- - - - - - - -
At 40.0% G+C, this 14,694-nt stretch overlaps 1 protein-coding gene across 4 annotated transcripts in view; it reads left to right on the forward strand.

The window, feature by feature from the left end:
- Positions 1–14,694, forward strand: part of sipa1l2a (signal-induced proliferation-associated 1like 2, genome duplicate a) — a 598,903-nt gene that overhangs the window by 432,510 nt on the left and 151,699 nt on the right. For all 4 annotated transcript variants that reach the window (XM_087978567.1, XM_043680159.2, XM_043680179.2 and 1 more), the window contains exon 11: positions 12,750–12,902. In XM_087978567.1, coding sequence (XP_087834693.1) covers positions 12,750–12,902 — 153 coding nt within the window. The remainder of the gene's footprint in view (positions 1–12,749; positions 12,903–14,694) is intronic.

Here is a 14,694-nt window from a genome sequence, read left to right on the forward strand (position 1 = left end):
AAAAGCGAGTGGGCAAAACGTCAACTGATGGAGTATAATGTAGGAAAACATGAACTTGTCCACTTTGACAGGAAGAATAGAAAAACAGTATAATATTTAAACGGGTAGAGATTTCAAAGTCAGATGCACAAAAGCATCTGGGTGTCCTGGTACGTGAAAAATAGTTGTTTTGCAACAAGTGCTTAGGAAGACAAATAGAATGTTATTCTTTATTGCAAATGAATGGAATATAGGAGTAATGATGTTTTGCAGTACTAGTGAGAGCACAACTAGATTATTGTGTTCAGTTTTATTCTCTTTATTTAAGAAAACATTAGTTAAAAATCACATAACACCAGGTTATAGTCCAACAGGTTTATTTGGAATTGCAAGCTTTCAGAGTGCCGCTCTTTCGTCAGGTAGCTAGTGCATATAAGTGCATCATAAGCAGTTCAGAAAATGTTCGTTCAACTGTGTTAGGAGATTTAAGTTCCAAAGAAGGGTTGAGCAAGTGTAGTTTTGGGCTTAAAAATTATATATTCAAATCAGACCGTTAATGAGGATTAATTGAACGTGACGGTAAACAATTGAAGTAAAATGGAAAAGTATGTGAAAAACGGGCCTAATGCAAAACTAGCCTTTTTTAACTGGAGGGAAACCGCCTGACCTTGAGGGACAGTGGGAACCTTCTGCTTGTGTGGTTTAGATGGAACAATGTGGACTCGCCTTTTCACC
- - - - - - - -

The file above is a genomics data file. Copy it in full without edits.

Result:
At 40.0% G+C, this 14,694-nt stretch overlaps 1 protein-coding gene across 4 annotated transcripts in view; it reads left to right on the forward strand.

The window, feature by feature from the left end:
- Positions 1–14,694, forward strand: part of sipa1l2a (signal-induced proliferation-associated 1like 2, genome duplicate a) — a 598,903-nt gene that overhangs the window by 432,510 nt on the left and 151,699 nt on the right. For all 4 annotated transcript variants that reach the window (XM_087978567.1, XM_043680159.2, XM_043680179.2 and 1 more), the window contains exon 11: positions 12,750–12,902. In XM_087978567.1, coding sequence (XP_087834693.1) covers positions 12,750–12,902 — 153 coding nt within the window. The remainder of the gene's footprint in view (positions 1–12,749; positions 12,903–14,694) is intronic.

Here is a 14,694-nt window from a genome sequence, read left to right on the forward strand (position 1 = left end):
AAAAGCGAGTGGGCAAAACGTCAACTGATGGAGTATAATGTAGGAAAACATGAACTTGTCCACTTTGACAGGAAGAATAGAAAAACAGTATAATATTTAAACGGGTAGAGATTTCAAAGTCAGATGCACAAAAGCATCTGGGTGTCCTGGTACGTGAAAAATAGTTGTTTTGCAACAAGTGCTTAGGAAGACAAATAGAATGTTATTCTTTATTGCAAATGAATGGAATATAGGAGTAATGATGTTTTGCAGTACTAGTGAGAGCACAACTAGATTATTGTGTTCAGTTTTATTCTCTTTATTTAAGAAAACATTAGTTAAAAATCACATAACACCAGGTTATAGTCCAACAGGTTTATTTGGAATTGCAAGCTTTCAGAGTGCCGCTCTTTCGTCAGGTAGCTAGTGCATATAAGTGCATCATAAGCAGTTCAGAAAATGTTCGTTCAACTGTGTTAGGAGATTTAAGTTCCAAAGAAGGGTTGAGCAAGTGTAGTTTTGGGCTTAAAAATTATATATTCAAATCAGACCGTTAATGAGGATTAATTGAACGTGACGGTAAACAATTGAAGTAAAATGGAAAAGTATGTGAAAAACGGGCCTAATGCAAAACTAGCCTTTTTTAACTGGAGGGAAACCGCCTGACCTTGAGGGACAGTGGGAACCTTCTGCTTGTGTGGTTTAGATGGAACAATGTGGACTCGCCTTTTCACC